about three photos down. You can kiss them.

    Like

  • Pingback: Mutated Coyotes on Cape Cod? | Cape Cod Wildlife Calling

  • Pingback: Cape Cod Coyotes vs. Wolves: What do we have here? | Cape Cod Wildlife Calling

  • Friends, please visit Wolf Hollow and help out with fencing. Also, be kind to coywolves, our friends in Dogtown …

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    • Paul Morrison & RD

      Shep, by following Wolf Hollow on facebook I knew that the entire pack of six wolves went out for a joy ride this past weekend. All wolves are back safe and sound and they helped out by pointing out right away where the fence was weak. Wolf Hollow needs donations to help out with their fence mending and as Shep points out, be nice to the coywolves that we share this island with. It has been shown over and over that killing a coywolf to try to eliminate them will just energize the entire pack to procreate and thus any idea of knocking their numbers down by hunting is a big mistake. We all lose, wolfotes, coywolves, and humans.

      More info:
      http://www.wolfhollowipswich.org/Fence%20Donation%20Webpage/Fence%20Donation%20Webpage/help.htm

      Like

  • I live on a farm in VT. We have chickens and horses and purely out of necessity, cats. Since I’d rather not invite the coy-wolves into my barns to control the mouse and rat populations the cats must of course be outside to perform this task. I’ve lived here 26 years and we have always had a healthy population of coy-wolves. Much larger than southwestern coyotes they seem to be much more interested in catching rodents in the fields than bothering my animals. Once we had one take a chicken and eat it under a tractor in the barn which I felt was a fairly bold move but for the most part they leave my free range chickens and cats alone. This year a large female followed the baler around the field eating the rodents it had dislodged. I yelled at her from the yard. She looked up and trotted off a few yards and then went back to eating. I walk in the woods alone all the time and outside of seeing an occasional coy-wolf upwind of me I doubt they pose a threat to a human. My husband was just treated for Lyme Disease. After two unseasonably warm winters the rodent populations have exploded in VT and Lyme is on the rise. I am all for anything that will keep the rodents in check and that includes my cats. Yes they do kill birds, which they eat but they also kill mice, voles, moles and rats.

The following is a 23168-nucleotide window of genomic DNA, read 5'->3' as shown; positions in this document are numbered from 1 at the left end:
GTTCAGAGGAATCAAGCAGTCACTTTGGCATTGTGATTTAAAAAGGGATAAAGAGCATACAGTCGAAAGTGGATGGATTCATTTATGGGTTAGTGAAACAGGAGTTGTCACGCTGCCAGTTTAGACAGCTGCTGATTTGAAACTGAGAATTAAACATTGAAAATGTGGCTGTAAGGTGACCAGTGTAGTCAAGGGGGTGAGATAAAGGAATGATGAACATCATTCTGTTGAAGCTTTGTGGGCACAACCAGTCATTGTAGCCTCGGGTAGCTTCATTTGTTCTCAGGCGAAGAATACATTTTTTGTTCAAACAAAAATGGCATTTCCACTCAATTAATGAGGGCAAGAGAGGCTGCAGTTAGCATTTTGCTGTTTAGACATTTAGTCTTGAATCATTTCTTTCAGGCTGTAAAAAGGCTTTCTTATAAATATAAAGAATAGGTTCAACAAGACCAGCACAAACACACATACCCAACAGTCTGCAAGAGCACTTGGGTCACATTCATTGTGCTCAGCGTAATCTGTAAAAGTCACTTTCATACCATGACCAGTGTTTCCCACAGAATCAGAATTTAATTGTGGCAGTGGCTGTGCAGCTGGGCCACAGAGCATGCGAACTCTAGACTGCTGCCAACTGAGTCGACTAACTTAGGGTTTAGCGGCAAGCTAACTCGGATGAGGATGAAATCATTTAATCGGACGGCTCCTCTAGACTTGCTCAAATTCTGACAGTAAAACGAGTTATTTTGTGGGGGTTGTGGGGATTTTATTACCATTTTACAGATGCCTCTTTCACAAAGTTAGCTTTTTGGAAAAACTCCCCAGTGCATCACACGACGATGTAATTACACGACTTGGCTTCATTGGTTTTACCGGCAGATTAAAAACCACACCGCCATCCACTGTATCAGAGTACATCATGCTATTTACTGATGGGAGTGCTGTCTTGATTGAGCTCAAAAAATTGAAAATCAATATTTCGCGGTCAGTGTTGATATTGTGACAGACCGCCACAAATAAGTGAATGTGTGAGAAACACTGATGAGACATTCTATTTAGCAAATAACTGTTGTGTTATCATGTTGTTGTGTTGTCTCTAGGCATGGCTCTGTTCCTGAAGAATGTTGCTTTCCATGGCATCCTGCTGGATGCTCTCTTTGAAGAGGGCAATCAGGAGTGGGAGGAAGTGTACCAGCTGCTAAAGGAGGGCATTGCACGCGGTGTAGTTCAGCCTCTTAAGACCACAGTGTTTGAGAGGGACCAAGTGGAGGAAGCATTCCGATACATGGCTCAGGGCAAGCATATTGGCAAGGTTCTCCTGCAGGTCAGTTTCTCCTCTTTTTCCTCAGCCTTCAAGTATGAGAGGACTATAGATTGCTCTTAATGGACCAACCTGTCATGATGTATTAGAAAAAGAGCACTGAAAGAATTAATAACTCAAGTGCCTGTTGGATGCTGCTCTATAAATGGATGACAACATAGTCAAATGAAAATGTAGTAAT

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    • Paul Morrison & RD

      Vivian,

      It sounds like your days are pretty full but if you happen to get a video of a coywolf following your baler eating the mice I would post it here. Throw a few coywolf photos in and I would base an article on it. You describe a nice balance that I am sure would become completely disrupted if someone nearby decided to try to eradicate the coywolves by shooting them. Hopefully sanity continues to prevail in your neck of the woods.

      My wife and dog have both gotten Lyme disease. Not fun.

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    • Vivian, thanks for helping to defuse the impending hysteria …

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  • I was mountain biking on some trails in the Harwich Comservation and Trust a few weeks ago when I encountered a Coywolf. I have seen many coyotes in the past during mountain bike adventures in the West and the difference is unmistakable. The animal appeared pure wolf to me. I saw no coyote resemblance in this animal. When the wolf first saw me approach on my bike it took off running at a moderate pace down the trail. It did not have the loping gait of a